THE BLOG

Making Science Come Alive for 190 Years

27/12/2015 19:45 GMT | Updated 27/12/2016 10:12 GMT

Science has sometimes suffered from being too abstract or removed from people's lives and imaginations. Here at the Royal Institution (Ri), we created the Christmas Lectures to bring science alive in the minds of young people, and they have proved popular with audiences of all ages since they began in 1825. The lectures give young people a taste of the excitement and importance of science. They bring the subject alive by performing real scientific experiments in front of the audience, or illustrating a key piece of science with demonstrations - visual, practical explanations that bring the subject to life. Since the 1960s they have regularly appeared on British television making them a unique proposition - a live science event specially crafted for TV.

Due to this unique combination, we have to work hard to make sure the lectures work for the audience in the theatre, the audience at home, and, in recent years, the audience in the classroom. Many contemporary TV programmes rely on fancy computer graphics to illustrate complex points. If we refer to the big screen in the theatre too often, it interrupts the flow of the live show and we can lose our audience, so slides are to be used sparingly. The theatre audience wants to see real things in front of them. Conversely sometimes if we have a particularly loud explosion, the audio smoothing of TV means that the experience is diminished for the people watching at home. For their benefit, we use reaction footage of the live audience to give a sense of how spectacular that particular demo was.

So what do we mean by a science demonstration? A good demo is anything practical which brings a scientific concept to life without relying on too much explanation. An example from this year's lectures could be the RC cars that we rigged up to show how the Soyuz rocket docks with the ISS. A demonstration guides the audience through the questions of what happens, how it happens, why it happens and what's the result or impact at the end, be it using props, images sounds or anything else! Items being pressed into demo service this year include biscuits, carrots, a big silver dish and a blow up mattress. And for a really good demonstration, it needs capture the target audience's attention and imagination - by using drama, surprise, humour, nail-biting tension or all of that at once! If it can tackle, or help to tackle, the inevitable 'so what's the big deal? why is this important to me?' questions too, then it's an excellent demonstration.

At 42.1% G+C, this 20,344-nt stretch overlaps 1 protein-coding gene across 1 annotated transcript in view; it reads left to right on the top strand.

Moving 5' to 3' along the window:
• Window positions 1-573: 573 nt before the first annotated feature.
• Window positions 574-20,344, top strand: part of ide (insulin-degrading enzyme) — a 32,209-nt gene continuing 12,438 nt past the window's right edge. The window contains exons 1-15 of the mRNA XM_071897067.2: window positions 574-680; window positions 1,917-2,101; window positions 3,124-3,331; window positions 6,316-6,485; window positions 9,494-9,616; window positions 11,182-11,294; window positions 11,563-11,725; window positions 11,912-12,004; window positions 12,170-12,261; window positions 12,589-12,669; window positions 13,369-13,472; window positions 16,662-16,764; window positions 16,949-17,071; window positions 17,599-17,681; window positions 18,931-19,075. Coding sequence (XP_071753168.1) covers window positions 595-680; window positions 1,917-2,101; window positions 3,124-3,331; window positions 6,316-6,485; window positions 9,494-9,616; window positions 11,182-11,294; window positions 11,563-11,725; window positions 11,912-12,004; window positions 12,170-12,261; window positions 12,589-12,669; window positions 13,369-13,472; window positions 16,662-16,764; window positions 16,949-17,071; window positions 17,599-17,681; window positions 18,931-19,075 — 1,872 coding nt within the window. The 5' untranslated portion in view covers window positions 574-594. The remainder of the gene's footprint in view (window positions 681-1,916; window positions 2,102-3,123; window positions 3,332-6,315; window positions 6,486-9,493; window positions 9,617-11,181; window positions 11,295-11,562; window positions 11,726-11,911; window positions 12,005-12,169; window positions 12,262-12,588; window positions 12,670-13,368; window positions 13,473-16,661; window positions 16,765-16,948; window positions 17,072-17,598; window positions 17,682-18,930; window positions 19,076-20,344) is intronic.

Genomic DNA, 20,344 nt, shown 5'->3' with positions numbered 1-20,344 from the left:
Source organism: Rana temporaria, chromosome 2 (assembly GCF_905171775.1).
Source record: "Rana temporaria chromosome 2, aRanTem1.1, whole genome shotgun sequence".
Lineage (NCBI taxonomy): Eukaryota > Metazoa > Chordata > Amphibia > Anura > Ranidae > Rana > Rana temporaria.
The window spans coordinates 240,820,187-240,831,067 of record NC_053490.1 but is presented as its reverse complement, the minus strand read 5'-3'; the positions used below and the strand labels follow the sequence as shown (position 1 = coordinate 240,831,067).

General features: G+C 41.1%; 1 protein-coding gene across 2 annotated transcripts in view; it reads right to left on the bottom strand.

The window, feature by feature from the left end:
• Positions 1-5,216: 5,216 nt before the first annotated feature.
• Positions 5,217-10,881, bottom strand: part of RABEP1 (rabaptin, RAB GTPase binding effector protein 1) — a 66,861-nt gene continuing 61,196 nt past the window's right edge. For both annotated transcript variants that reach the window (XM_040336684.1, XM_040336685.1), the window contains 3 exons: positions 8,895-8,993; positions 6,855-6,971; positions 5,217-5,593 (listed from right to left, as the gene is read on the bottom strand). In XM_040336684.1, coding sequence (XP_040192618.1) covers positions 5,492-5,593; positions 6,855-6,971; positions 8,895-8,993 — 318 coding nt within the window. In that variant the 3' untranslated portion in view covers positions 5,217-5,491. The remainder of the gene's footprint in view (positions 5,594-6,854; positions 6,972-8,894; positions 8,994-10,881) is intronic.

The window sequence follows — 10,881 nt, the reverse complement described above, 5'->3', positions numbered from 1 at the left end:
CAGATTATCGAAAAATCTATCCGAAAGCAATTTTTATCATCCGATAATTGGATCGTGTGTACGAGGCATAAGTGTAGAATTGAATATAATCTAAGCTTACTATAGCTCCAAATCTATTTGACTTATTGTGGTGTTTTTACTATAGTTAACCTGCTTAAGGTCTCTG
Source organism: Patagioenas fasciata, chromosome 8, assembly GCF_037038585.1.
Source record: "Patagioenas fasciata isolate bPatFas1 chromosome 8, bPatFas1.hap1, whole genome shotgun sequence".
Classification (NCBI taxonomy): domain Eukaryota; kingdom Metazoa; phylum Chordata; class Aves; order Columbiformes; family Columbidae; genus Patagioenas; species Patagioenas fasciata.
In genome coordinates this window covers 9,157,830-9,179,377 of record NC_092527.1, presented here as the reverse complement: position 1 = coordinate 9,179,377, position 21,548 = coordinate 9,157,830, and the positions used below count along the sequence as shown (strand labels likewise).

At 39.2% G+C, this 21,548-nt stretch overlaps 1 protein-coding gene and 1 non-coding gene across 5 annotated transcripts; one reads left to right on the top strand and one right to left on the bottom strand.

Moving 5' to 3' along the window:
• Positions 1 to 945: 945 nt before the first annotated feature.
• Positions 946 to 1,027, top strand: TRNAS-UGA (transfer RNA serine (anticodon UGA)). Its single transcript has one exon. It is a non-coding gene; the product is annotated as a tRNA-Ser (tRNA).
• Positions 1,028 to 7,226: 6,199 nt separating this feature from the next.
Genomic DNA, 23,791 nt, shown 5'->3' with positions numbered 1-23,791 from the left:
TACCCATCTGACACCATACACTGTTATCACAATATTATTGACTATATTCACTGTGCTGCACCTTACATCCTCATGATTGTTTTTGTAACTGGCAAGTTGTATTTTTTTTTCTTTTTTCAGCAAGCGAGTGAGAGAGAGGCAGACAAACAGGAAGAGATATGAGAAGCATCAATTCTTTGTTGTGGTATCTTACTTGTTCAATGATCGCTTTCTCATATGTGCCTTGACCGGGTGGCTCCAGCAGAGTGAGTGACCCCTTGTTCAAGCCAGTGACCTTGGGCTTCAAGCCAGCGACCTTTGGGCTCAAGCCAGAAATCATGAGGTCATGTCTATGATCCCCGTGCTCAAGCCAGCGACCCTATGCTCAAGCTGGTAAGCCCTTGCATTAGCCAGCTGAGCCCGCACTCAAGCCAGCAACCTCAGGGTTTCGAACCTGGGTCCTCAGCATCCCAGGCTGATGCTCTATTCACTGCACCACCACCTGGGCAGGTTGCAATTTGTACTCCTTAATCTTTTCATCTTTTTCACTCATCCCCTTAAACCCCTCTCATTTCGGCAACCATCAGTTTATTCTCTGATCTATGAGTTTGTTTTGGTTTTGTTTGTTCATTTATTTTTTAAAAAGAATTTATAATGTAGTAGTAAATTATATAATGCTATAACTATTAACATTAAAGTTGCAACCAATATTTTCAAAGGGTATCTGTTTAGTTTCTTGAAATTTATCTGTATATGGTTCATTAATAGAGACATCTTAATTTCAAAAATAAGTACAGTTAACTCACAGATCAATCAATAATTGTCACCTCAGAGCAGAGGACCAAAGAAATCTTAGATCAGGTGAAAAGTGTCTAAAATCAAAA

We try to involve audience volunteers in some of the demos, but ensuring that their participation is genuinely active rather than something superfluous like pushing a button, or something that's going to make them look silly. Involving the audience has lead to some of my favourite moments from the lectures because they introduce an unpredictability to things. We once asked an audience member to pit his skills in a laser target game to win some chocolate. Instead of using lightning fast reactions as we were expecting, he just covered up the laser's sensor with his hands and grabbed the chocolate!

We also have to expect that, just like scientific experiments in the lab, sometimes demos don't go to plan. Occasionally we'll retake the moment if keeping a mistake would confuse the audience, but other times we'll reshoot a small section to cut into the TV programme. From time to time, we'll keep a moment because it's hilarious. In one lecture we were filling up a model of a human body to show what percentage of us is water. But it just wasn't filling, which is when we realised that it was leaking all over the floor, as if that model had had an unfortunate accident....

I mentioned that we've had demos in the lectures since they began in the 1800s, but the style and content of demos has changed over time. The accents of the presenters is certainly different. Footage from one of the earliest recorded lectures shows WL Bragg discussing the properties of 'the guess'. It's only after a while that you realise he's talking about 'the gas'. There are also demos that we couldn't ever imagine performing today - like the young son of a lecturer who was invited to run his hands under molten lead at 330℃ after protecting them with oil. Science itself has changed as well, with an increased reliance on instrumentation. So, when we covered genetics in 2013, we had to build models of the microscopic worms that our presenter worked on. However, we also used powerful microscopes to have the actual worms in the theatre to make it even more immediate.

The demos that form part of the show are sometimes commissioned externally, and sometimes built or assembled in-house by our small but expert team. We also tackle bigger builds, like when we built a full-size Ames Room, which distorts perspective to make those getting in it bigger or smaller. We try to test our demos with a live audience of young people to fine tune them and make sure they are as good as can be.

And we go to this effort to build the best, most spectacular, most thought provoking, most explanatory or clearest demos we can because we firmly believe we need a society that is engaged with and fascinated by science. We want to encourage our audiences to either participate in science themselves through their choice of career or by actively sharing their thoughts and opinions in the wider debate that our society continues to have about scientific issues. I hope we'll be doing it for at least another 190 years.

How to Survive in Space will be shown on BBC Four on 28, 29 and 30 December at 8pm. Find out more on the Royal Institution's website or by following @ri_science.